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Starting January 1st, DeSoto County Emergency Medical Services (EMS) will implement a new fifty dollar fee for individuals who call for medical assistance, receive treatment, but then refuse to be transported. The purpose of this fee is to crack down on instances of individuals abusing the system and to help defer the rapidly increasing cost of providing medical care.
Chronic abuse of the 911 system poses a very serious problem for DeSoto County EMS. When 911 is called for non-emergencies and emergency personnel respond, EMS must expend valuable medical resources that otherwise could go towards another emergency medical call that is truly a life threatening situation. “We had a woman who called for shortness of breath. When we arrived, she just wanted help getting a drink out of the fridge,” stated DeSoto County Emergency Services Director, Mark Davis. Davis noted that, while this is the most extreme example of abuse he has encountered during his tenure as EMS Director, there are individuals who call EMS on a weekly basis for medical situations that should require a trip to a physician rather that a visit from an ambulance.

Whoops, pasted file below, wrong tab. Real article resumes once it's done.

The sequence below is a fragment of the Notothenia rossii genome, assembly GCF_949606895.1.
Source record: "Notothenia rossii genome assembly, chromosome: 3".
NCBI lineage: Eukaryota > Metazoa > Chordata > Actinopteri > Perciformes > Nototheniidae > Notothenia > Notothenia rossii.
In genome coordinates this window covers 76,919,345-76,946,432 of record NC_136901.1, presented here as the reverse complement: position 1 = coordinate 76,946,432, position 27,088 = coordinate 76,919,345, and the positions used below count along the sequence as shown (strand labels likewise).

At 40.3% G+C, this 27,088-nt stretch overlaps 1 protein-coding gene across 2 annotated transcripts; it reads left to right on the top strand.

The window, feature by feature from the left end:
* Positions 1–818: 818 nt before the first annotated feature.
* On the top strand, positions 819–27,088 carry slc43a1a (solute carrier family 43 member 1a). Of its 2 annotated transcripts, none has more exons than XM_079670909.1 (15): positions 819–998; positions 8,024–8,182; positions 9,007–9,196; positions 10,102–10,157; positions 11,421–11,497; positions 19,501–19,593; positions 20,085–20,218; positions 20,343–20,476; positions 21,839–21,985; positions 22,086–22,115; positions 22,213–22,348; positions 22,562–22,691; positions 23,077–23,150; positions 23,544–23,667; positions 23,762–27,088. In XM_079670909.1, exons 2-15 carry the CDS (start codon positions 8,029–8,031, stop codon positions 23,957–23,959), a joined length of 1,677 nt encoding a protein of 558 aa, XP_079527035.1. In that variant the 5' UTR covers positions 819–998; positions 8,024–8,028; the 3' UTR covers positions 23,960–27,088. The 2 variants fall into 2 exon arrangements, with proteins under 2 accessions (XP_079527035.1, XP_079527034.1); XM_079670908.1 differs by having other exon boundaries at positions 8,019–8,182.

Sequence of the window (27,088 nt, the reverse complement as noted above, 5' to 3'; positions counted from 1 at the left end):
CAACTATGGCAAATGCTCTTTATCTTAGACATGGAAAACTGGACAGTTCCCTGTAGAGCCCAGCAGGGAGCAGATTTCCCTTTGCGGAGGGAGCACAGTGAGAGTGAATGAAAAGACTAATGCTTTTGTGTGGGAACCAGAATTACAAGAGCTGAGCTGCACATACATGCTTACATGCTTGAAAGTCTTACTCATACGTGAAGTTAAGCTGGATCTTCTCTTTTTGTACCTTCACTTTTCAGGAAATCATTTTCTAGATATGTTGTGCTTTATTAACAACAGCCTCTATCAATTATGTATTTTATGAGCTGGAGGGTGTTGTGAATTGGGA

To County Administrator Vanessa Lynchard, this fee provides an opportunity to protect citizens who are in need of immediate, life-saving medical care “This is to make sure an ambulance is always available to those who actually need it,” said Lynchard.
Mark Davis added that there will continue to be no charge for community assists, such as blood pressure or blood sugar checks, which have previously been provided. This fee should not act as a deterrent from calling 911, but should instead free up EMS resources to respond to emergencies across DeSoto County.